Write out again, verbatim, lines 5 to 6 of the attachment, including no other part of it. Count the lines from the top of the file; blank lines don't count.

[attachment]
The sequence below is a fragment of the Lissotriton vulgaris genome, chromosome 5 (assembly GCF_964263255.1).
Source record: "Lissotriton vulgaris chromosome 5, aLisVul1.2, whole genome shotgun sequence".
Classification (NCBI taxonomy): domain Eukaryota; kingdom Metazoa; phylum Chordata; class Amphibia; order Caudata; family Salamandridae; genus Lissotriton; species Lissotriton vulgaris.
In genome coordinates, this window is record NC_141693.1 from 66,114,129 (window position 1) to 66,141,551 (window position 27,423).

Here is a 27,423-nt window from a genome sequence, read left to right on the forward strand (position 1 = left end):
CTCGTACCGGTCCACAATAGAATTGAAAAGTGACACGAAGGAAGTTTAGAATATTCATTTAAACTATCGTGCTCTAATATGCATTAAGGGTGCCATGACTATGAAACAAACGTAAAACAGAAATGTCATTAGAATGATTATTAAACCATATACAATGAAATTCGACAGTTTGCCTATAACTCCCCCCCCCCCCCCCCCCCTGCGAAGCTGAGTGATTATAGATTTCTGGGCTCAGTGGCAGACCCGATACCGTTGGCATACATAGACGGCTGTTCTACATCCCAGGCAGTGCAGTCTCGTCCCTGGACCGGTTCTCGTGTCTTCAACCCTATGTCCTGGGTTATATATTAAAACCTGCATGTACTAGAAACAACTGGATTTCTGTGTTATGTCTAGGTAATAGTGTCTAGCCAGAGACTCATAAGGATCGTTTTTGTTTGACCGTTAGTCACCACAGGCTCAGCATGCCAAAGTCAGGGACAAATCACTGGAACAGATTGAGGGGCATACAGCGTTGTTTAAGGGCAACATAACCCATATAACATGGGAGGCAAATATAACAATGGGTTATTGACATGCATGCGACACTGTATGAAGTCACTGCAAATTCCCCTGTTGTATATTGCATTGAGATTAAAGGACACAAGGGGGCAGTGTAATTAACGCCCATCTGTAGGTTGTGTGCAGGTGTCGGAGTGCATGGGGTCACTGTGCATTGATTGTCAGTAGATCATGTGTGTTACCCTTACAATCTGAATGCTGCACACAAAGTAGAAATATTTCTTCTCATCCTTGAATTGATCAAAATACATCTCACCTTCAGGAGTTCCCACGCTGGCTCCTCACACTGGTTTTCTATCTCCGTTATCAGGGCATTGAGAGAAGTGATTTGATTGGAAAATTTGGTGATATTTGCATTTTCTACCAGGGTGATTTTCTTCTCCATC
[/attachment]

Here is a 27,423-nt window from a genome sequence, read left to right on the forward strand (position 1 = left end):
CTCGTACCGGTCCACAATAGAATTGAAAAGTGACACGAAGGAAGTTTAGAATATTCATTTAAACTATCGTGCTCTAATATGCATTAAGGGTGCCATGACTATGAAACAAACGTAAAACAGAAATGTCATTAGAATGATTATTAAACCATATACAATGAAATTCGACAGTTTGCCTATAACTCCCCCCCCCCCCCCCCCCCTGCGAAGCTGAGTGATTATAGATTTCTGGGCTCAGTGGCAGACCCGATACCGTTGGCATACATAGACGGCTGTTCTACATCCCAGGCAGTGCAGTCTCGTCCCTGGACCGGTTCTCGTGTCTTCAACCCTATGTCCTGGGTTATATATTAAAACCTGCATGTACTAGAAACAACTGGATTTCTGTGTTATGTCTAGGTAATAGTGTCTAGCCAGAGACTCATAAGGATCGTTTTTGTTTGACCGTTAGTCACCACAGGCTCAGCATGCCAAAGTCAGGGACAAATCACTGGAACAGATTGAGGGGCATACAGCGTTGTTTAAGGGCAACATAACCCATATAACATGGGAGGCAAATATAACAATGGGTTATTGACATGCATGCGACACTGTATGAAGTCACTGCAAATTCCCCTGTTGTATATTGCATTGAGATTAAAGGACACAAGGGGGCAGTGTAATTAACGCCCATCTGTAGGTTGTGTGCAGGTGTCGGAGTGCATGGGGTCACTGTGCATTGATTGTCAGTAGATCATGTGTGTTACCCTTACAATCTGAATGCTGCACACAAAGTAGAAATATTTCTTCTCATCCTTGAATTGATCAAAATACATCTCACCTTCAGGAGTTCCCACGCTGGCTCCTCACACTGGTTTTCTATCTCCGTTATCAGGGCATTGAGAGAAGTGATTTGATTGGAAAATTTGGTGATATTTGCATTTTCTACCAGGGTGATTTTCTTCTCCATC